In SmallLaw, no ones cares what grades you got in law school. No one cares if you were on a journal. Few people even care where you went to school. It could be Harvard or Thomas Cooley. Doesn’t matter.
When I opened my own practice and started making pitches to clients, I learned quickly that no one cared about my background. They may like to hear I once worked at large firms, but for the most part, I’ll see eyes glaze over once I start mentioning the names of the firms. Nobody cares. Outside the legal field and back in the rest of the world where clients come from, people aren’t that knowledgeable about how, say, Nixon Peabody compares to McGuireWoods, and for all a lot of folks know, Fried Frank is something you can order at Nathan’s.
Yesterday was a good example of this. I had a 40-minute Skype interview with an industrial designer in Brussels whose Wikipedia page revealed he went to several top schools around the world (e.g., Wharton), and had a long history of brilliance in engineering and architecture. (After all, he had a Wikipedia page, which is more than I can say.) But he never asked me where I went to school, or what firms I had worked for before starting my practice. He spent the entire 40 minutes talking about his plans for his business and asking me questions about term sheets and capital-raising and the IPO process and my fees. Those were the things that mattered to him, not my GPA.
For the lawyers out there who may not have set the world on fire thus far, hanging out your own shingle is a great opportunity to reset the clock. After you open your own practice, few people will care about your résumé. They’ll just care about you as you are now, with your skills and abilities and what you can bring to the table today. If you always felt held back before, SmallLaw offers you a chance to prove what you can do when no one is stepping on your head by pre-judging you based on your background.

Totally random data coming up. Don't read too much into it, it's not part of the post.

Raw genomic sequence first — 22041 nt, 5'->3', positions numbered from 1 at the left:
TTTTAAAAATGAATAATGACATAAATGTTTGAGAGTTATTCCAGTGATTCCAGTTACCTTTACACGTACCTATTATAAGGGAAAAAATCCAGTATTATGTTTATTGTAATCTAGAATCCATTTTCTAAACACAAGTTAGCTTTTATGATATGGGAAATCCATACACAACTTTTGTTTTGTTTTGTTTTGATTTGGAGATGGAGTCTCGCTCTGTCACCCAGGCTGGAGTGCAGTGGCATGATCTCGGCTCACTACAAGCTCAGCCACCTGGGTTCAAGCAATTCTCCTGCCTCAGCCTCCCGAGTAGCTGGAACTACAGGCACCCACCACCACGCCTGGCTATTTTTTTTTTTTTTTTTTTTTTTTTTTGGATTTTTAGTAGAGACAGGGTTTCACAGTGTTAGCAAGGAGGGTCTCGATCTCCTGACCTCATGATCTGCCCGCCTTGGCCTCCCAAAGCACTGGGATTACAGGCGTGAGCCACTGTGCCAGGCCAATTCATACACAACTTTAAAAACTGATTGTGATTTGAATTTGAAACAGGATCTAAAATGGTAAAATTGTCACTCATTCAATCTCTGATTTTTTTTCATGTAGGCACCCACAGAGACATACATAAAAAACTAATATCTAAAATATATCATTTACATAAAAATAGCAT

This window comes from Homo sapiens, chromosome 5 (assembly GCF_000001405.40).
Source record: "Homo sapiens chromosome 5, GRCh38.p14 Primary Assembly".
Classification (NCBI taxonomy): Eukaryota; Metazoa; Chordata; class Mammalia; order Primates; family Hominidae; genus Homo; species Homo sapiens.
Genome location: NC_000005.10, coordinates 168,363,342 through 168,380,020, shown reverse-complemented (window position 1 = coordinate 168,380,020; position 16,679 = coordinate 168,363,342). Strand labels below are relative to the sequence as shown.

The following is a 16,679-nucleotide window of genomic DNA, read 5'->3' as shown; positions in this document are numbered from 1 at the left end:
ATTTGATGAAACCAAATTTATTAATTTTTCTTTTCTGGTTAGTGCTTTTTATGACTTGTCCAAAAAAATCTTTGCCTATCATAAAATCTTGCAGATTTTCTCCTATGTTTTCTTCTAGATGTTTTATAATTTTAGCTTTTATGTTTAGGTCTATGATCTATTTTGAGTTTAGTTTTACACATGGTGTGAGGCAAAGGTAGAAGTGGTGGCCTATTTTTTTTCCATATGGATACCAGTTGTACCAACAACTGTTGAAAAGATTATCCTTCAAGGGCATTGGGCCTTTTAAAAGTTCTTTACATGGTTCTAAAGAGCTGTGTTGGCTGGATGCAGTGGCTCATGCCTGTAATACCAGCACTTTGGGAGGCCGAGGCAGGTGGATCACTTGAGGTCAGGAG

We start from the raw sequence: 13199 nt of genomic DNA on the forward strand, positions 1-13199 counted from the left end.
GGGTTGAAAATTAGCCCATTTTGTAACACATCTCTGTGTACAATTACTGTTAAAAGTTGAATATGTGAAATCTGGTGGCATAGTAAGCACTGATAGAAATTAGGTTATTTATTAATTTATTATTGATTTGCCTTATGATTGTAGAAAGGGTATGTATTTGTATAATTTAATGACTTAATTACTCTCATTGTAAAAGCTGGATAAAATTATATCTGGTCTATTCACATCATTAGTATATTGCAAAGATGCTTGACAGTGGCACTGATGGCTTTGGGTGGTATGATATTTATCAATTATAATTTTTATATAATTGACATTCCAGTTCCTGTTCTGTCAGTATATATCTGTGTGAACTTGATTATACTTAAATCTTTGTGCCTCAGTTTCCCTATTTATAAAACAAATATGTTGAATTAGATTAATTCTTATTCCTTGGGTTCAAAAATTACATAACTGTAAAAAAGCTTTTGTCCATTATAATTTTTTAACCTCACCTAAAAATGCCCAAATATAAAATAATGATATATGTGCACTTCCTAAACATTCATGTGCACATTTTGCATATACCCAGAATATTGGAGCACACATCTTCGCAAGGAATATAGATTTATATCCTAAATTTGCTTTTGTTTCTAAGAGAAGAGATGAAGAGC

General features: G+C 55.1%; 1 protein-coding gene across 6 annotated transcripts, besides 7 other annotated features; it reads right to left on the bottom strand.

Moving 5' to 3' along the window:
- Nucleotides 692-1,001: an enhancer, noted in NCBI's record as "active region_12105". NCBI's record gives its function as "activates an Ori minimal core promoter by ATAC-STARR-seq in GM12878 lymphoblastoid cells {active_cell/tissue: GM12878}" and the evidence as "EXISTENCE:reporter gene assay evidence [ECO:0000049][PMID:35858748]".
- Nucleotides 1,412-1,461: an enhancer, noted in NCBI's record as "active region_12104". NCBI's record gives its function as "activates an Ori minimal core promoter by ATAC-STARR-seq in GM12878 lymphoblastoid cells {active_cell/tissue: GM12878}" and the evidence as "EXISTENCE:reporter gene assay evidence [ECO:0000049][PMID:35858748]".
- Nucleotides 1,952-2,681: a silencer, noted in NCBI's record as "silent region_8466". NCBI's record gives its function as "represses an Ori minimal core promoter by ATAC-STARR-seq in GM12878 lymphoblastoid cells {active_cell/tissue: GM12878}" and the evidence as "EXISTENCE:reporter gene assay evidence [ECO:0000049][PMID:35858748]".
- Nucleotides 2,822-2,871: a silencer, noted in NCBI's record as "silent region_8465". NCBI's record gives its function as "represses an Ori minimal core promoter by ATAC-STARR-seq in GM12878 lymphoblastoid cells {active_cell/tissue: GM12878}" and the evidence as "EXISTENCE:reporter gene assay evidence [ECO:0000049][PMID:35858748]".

One afternoon a few years ago, I was vegging out and saw the Albert Brooks movie Defending Your Life. I never find his movies as funny as they’re intended — I can tell when I’m supposed to laugh, but his whining just doesn’t do it for me — yet there are always moments in each that stick out. Brooks has to defend in a court setting how he lived his life, and one day his normal attorney can’t make it, so Buck Henry comes in as a substitute. Buck Henry reports that he uses 51 percent of his brain, which in the movie is an astronomical figure. (Brooks uses 3 percent.) But then in court, Henry just sits there doing nothing, even as Brooks is repeatedly attacked. What good is a supposedly brilliant attorney if he doesn’t serve his client? That’s why no one cares about an attorney’s GPA.
I should add, though, that while potential clients may not care where a person studied or worked, they are often interested in how many years the person has practiced. I found out today the Belgian fellow went with another attorney who didn’t go to a high-ranked law school, was never a Fed, and hadn’t been in Biglaw since the 20th century. But, he did have a lot more experience than me, since he graduated from law school just as I was turning two years old. Apparently his now-client viewed his 40 years of practice favorably. Go figure.